Tunable DWDM technology is based on the principle that tunable transceiver can be flexibly reprogrammed to receive whichever channel signals you need regardless of its current channel specifications. It operates by taking advantage of the existing physical layer facilities and performing signal processing within the radio band. By adopting tunable DWDM technology in various form factors such as 1G, 10G SFP+, XFP, and 25G SFP28, users can benefit from an increasingly abundant and affordable to deploy data infrastructure. Using tunable DWDM transceivers enables networks to adapt to changes more quickly and with fewer spare parts.
Tunable vs. Fixed-Wavelength Optics
The wavelength is fixed when DWDM is designed, so each module can only be used at the required network node. For example, you can only connect an SFP+ transceiver with C21 wavelength to the port of C21 wavelength. With the tunable SFP+, network operators can use DWDM to connect any ports on the same MUX through fiber cables, since the transceiver can be tuned to adapt to different wavelengths.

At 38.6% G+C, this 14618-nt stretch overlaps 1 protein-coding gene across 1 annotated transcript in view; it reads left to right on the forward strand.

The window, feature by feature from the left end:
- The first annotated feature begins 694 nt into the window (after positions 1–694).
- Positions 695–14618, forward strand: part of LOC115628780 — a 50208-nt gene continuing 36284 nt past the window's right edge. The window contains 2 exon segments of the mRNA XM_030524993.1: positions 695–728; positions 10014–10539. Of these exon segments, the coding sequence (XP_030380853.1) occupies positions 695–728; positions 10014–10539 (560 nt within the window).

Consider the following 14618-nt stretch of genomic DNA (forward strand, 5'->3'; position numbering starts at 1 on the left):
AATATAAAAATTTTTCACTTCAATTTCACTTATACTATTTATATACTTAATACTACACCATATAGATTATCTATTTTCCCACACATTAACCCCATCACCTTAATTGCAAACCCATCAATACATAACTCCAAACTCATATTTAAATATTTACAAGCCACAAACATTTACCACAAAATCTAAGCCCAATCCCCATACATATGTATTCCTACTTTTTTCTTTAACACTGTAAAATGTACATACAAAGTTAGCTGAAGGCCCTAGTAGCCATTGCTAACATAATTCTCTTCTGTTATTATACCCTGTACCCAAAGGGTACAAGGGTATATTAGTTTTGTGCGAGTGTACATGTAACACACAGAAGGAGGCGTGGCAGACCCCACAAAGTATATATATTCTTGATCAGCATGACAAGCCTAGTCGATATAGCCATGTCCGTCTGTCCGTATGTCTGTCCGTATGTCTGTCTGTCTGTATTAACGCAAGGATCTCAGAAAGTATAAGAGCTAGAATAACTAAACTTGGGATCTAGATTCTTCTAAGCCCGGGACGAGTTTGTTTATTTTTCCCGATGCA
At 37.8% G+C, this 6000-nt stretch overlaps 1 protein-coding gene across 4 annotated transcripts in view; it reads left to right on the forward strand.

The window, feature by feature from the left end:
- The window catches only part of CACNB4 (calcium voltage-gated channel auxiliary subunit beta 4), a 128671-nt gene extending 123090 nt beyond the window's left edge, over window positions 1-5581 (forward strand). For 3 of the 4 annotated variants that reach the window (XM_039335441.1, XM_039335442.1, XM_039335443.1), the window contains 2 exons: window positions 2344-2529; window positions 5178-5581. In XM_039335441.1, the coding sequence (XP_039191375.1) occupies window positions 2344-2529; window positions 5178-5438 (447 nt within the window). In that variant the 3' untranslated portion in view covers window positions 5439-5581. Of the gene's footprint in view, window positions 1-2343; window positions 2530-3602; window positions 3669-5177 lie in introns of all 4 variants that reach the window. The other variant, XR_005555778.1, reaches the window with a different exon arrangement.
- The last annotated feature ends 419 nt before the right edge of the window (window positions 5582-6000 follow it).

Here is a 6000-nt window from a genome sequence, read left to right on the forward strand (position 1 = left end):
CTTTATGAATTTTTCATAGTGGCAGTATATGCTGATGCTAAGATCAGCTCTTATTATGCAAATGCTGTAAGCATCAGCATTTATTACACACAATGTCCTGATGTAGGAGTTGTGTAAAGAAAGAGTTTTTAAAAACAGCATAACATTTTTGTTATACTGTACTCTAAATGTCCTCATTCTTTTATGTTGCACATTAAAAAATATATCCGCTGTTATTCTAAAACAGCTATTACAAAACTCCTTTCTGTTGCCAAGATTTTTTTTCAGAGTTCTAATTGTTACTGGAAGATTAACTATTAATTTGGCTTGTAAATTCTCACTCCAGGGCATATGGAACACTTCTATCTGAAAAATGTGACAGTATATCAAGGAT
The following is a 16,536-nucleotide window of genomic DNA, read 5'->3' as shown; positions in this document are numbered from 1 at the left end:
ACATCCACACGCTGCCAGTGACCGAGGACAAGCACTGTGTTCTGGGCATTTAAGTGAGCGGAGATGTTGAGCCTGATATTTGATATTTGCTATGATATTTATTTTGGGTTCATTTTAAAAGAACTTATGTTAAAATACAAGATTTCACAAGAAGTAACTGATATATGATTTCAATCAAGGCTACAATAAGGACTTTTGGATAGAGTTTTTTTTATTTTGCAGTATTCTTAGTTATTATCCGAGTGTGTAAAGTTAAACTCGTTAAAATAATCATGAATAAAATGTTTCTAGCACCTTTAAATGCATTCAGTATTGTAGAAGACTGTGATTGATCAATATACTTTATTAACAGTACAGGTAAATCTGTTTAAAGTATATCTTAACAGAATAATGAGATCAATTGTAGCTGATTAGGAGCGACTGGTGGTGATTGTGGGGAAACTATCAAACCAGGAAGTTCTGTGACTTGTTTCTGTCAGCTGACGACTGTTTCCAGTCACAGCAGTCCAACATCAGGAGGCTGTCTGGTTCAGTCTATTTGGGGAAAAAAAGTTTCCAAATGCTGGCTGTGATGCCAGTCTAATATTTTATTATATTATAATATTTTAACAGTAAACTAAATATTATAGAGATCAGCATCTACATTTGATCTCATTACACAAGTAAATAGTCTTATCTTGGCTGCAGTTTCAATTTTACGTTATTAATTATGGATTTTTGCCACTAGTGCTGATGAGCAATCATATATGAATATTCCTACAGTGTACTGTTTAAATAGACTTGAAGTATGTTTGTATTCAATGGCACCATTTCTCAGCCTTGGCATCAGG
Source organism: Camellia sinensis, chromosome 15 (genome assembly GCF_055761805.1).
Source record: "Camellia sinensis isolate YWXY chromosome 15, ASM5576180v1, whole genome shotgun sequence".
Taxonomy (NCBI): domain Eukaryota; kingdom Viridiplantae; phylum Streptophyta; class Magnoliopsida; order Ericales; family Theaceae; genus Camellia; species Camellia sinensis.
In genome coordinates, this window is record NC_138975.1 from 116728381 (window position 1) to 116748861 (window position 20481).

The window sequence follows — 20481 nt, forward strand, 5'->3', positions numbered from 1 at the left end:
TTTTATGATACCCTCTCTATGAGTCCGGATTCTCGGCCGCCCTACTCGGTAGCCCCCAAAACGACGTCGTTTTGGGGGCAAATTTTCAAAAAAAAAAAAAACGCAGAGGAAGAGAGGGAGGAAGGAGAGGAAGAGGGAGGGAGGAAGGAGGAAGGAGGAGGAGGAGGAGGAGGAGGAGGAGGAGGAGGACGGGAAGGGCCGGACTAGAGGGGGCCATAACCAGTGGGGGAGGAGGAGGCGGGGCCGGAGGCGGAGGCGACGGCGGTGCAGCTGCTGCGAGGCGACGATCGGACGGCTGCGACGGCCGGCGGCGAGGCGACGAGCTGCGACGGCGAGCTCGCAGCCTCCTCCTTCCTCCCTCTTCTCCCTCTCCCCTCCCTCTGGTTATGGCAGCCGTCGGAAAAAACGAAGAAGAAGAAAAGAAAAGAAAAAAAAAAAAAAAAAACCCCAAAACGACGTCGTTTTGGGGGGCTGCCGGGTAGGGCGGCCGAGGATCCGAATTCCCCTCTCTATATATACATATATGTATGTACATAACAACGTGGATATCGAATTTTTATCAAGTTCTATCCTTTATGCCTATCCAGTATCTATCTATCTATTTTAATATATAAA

A Reduction of Inventory
Fixed DWDM optical modules are traditionally deployed in networks that require little channel change or addition to avoid unnecessary replacements. This often requires stocking each channel your network requires, reducing flexibility by tying up the budget in a lesser spare quantity. When you need more wavelength flexibility, tunable DWDM optical transceivers can serve as an excellent spare unit since they can be modified to fit any need on the fly. It’s far more cost-effective and timely to tune an optic from stock as needed instead of stocking up to 40 different channel transceivers.
While the cost of a fixed-wavelength transceiver is lower than that of a tunable DWDM module, the long-term effects are that ProLabs' tunable optics will likely save money and benefit your business costs greatly. A 10G DWDM system with hundreds of nodes that use different wavelengths requires a large variety of backup SFP+ transceivers to avoid downtime, in turn increasing operating costs. When tunable optics are used in place of fixed-wavelength SFP+ transceivers, network operators benefit from reduced on-hand inventory, also making it easier to accommodate changing network demands.